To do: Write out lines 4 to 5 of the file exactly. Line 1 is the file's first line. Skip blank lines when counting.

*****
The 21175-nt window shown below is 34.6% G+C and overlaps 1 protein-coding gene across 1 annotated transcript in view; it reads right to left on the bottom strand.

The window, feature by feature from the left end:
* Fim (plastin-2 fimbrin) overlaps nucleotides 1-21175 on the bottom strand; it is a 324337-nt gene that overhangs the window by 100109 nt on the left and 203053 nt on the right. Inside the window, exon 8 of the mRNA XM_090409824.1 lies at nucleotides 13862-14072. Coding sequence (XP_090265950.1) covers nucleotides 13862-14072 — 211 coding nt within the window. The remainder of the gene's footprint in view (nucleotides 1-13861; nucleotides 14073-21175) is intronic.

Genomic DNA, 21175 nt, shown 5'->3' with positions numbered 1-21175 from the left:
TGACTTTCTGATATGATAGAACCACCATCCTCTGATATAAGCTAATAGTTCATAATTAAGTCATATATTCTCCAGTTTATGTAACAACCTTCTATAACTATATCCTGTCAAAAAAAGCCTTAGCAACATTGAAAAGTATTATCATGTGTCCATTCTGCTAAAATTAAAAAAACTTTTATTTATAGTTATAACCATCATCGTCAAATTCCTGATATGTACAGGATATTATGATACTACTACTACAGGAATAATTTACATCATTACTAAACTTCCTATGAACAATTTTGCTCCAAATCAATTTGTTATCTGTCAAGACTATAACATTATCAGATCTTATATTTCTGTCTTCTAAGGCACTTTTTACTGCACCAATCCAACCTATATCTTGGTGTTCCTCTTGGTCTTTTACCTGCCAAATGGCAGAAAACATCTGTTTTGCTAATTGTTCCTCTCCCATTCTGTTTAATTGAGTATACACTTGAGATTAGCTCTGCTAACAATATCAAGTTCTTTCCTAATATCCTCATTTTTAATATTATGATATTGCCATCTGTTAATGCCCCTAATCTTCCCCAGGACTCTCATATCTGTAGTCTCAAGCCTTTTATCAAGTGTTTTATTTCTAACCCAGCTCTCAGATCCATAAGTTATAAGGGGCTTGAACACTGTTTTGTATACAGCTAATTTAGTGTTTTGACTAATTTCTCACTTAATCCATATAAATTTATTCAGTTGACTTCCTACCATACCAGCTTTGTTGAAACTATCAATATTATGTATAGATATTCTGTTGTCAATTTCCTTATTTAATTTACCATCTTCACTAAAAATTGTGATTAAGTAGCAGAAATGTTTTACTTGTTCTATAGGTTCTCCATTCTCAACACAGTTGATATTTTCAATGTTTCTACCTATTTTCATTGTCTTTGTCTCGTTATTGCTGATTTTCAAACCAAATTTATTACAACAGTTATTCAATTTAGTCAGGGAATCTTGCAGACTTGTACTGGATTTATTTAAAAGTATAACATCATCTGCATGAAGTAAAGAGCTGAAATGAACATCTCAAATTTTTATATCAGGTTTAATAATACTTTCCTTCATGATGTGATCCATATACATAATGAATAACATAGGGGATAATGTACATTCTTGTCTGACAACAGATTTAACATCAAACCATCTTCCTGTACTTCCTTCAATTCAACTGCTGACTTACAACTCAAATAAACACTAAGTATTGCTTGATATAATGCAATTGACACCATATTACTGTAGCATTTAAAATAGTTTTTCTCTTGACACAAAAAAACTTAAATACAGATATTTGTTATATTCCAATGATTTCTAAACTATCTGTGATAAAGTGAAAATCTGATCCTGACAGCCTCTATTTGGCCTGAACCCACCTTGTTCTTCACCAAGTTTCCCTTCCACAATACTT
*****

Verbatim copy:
Genomic DNA, 21175 nt, shown 5'->3' with positions numbered 1-21175 from the left:
TGACTTTCTGATATGATAGAACCACCATCCTCTGATATAAGCTAATAGTTCATAATTAAGTCATATATTCTCCAGTTTATGTAACAACCTTCTATAACTATATCCTGTCAAAAAAAGCCTTAGCAACATTGAAAAGTATTATCATGTGTCCATTCTGCTAAAATTAAAAAAACTTTTATTTATAGTTATAACCATCATCGTCAAATTCCTGATATGTACAGGATATTATGATACTACTACTACAGGAATAATTTACATCATTACTAAACTTCCTATGAACAATTTTGCTCCAAATCAATTTGTTATCTGTCAAGACTATAACATTATCAGATCTTATATTTCTGTCTTCTAAGGCACTTTTTACTGCACCAATCCAACCTATATCTTGGTGTTCCTCTTGGTCTTTTACCTGCCAAATGGCAGAAAACATCTGTTTTGCTAATTGTTCCTCTCCCATTCTGTTTAATTGAGTATACACTTGAGATTAGCTCTGCTAACAATATCAAGTTCTTTCCTAATATCCTCATTTTTAATATTATGATATTGCCATCTGTTAATGCCCCTAATCTTCCCCAGGACTCTCATATCTGTAGTCTCAAGCCTTTTATCAAGTGTTTTATTTCTAACCCAGCTCTCAGATCCATAAGTTATAAGGGGCTTGAACACTGTTTTGTATACAGCTAATTTAGTGTTTTGACTAATTTCTCACTTAATCCATATAAATTTATTCAGTTGACTTCCTACCATACCAGCTTTGTTGAAACTATCAATATTATGTATAGATATTCTGTTGTCAATTTCCTTATTTAATTTACCATCTTCACTAAAAATTGTGATTAAGTAGCAGAAATGTTTTACTTGTTCTATAGGTTCTCCATTCTCAACACAGTTGATATTTTCAATGTTTCTACCTATTTTCATTGTCTTTGTCTCGTTATTGCTGATTTTCAAACCAAATTTATTACAACAGTTATTCAATTTAGTCAGGGAATCTTGCAGACTTGTACTGGATTTATTTAAAAGTATAACATCATCTGCATGAAGTAAAGAGCTGAAATGAACATCTCAAATTTTTATATCAGGTTTAATAATACTTTCCTTCATGATGTGATCCATATACATAATGAATAACATAGGGGATAATGTACATTCTTGTCTGACAACAGATTTAACATCAAACCATCTTCCTGTACTTCCTTCAATTCAACTGCTGACTTACAACTCAAATAAACACTAAGTATTGCTTGATATAATGCAATTGACACCATATTACTGTAGCATTTAAAATAGTTTTTCTCTTGACACAAAAAAACTTAAATACAGATATTTGTTATATTCCAATGATTTCTAAACTATCTGTGATAAAGTGAAAATCTGATCCTGACAGCCTCTATTTGGCCTGAACCCACCTTGTTCTTCACCAAGTTTCCCTTCCACAATACTT